Across the country, students have returned to school, whether it’s in-person, virtually, or in a hybrid model. The work districts and teams did over the summer is now in action: you’re following new protocols for safety, implementing curriculum changes, and leveraging new systems for instruction and communication. Whether it feels like things are going smoothly or you’re barely keeping your head above water, now is the time to pause and reflect.
“There has to be a better way!” I remember a character on a movie or TV show I watched as a youngster constantly repeating this phrase and it’s been ingrained in my mind ever since. There’s a chance I’m making this up and such a character with this common refrain does not in fact exist, but go with me for a second. Searching for a better way to do things has fueled my work and my passion for design — not “capital D design” but design in a more general sense. I’ve always loved making things, but it’s not the final product that gets me the most excited, it’s the pursuit to get there. When I think about the word “creation,” I prefer the verb to the noun.
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A bank teller, Jeff Bezos, and a Starbucks barista walk into a...school district reopening planning session. No, really. These may seem like disconnected personas, but in their book, Primed to Perform, authors Neel Doshi and Lindsey McGregor use all three real-life stories to explain how organizations should prepare their employees in planning a response to uncommon and changing situations. Each story, from the barista handling the inconvenience of running out of ice for a guest’s iced coffee order to the bank teller keeping their calm in the middle of a bank robbery to Bezos dropping everything to work with a team responding to a customer’s complaint in the early years of Amazon, illustrates a lesson that school and district leaders are facing now when it comes to reopening planning – the need for adaptability in an environment where the norm has been disrupted. There has been no greater global disruption in the 21st century than the one caused by the coronavirus. With school districts facing the long-term effects of the pandemic closures and planning for a reopening in the fall, the need to be adaptive becomes even greater.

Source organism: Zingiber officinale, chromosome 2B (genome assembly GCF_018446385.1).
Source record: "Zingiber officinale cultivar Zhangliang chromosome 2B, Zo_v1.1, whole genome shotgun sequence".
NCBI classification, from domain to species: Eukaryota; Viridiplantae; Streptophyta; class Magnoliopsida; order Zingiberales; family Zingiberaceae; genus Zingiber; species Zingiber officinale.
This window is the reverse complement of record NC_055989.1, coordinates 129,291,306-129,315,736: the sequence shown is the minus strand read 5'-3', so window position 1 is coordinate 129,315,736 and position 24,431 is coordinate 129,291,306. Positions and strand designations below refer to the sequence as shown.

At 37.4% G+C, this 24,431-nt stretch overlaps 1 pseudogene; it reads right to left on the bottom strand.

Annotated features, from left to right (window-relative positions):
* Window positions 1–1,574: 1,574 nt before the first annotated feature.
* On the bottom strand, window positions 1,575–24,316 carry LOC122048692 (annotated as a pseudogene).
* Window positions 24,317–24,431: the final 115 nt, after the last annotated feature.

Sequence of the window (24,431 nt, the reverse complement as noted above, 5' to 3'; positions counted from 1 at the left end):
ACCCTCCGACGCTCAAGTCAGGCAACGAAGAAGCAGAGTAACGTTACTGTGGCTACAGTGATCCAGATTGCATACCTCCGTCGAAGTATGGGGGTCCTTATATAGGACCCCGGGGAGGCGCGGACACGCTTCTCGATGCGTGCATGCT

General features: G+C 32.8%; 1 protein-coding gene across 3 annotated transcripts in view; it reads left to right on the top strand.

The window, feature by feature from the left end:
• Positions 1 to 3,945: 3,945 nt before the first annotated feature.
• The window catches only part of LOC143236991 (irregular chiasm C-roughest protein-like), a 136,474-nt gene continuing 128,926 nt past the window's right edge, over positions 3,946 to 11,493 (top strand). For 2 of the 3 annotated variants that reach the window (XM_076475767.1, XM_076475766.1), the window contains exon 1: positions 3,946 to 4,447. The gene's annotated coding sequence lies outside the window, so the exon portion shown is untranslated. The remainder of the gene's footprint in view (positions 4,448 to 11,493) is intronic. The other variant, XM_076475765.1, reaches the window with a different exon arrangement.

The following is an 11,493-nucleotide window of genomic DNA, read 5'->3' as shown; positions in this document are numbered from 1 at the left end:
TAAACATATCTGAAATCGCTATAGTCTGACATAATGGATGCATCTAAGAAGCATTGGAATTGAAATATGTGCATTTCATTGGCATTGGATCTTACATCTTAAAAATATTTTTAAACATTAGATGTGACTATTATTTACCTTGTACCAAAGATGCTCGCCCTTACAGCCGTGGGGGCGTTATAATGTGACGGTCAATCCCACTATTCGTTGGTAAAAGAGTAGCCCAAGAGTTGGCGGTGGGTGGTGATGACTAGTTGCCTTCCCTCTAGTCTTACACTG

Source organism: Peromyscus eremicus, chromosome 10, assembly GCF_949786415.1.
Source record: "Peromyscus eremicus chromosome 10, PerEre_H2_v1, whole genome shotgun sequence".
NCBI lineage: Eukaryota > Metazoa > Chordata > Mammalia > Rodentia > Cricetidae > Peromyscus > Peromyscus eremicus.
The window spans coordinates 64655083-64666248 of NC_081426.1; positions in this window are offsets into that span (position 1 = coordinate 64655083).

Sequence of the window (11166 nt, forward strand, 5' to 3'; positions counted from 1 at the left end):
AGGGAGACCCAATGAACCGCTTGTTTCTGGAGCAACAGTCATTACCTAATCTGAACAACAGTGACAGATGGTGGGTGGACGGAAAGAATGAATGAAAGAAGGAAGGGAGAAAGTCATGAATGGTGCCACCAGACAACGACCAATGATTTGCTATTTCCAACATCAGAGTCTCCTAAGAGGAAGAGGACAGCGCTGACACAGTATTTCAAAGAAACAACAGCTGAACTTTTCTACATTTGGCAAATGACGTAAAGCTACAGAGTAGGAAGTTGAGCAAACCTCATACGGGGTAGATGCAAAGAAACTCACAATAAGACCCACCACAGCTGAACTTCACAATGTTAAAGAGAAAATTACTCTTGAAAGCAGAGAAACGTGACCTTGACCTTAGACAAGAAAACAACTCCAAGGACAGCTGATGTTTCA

One of our favorite expressions is that the only constant thing in life is change, which today’s global crisis affirms for us each day. For some of us, we don’t know beyond the next two weeks whether schools will be open or not. We don’t know what classes will look like in the fall (maybe virtual? maybe an A day/B day schedule to reduce the number of kids in the building at one time?). We may not know if all of our students are safe and accounted for, let alone if they have access to a device and broadband connection.
When I was younger, my mother and I would sit for hours playing the game Mastermind. It’s a game of logic, where one person sets a code using a pattern of six colors, and the other tries to guess the code. According to Wikipedia, there are over 1296 patterns that can be made - and the person guessing only has 12 tries to crack it.
Last summer, I decided to hit the road for a year as a “digital nomad,” giving up my apartment in Brooklyn, consigning my clothes, and storing a few treasured items in the basement of my childhood home. I took this leap because I wanted to be more nimble to visit our district partners, attend education events and conferences, and celebrate Simchas (the hebrew word for a Joyous Occasion, and the root word for my name Simma) with friends and family all over the country. This all came to a halt mid-March.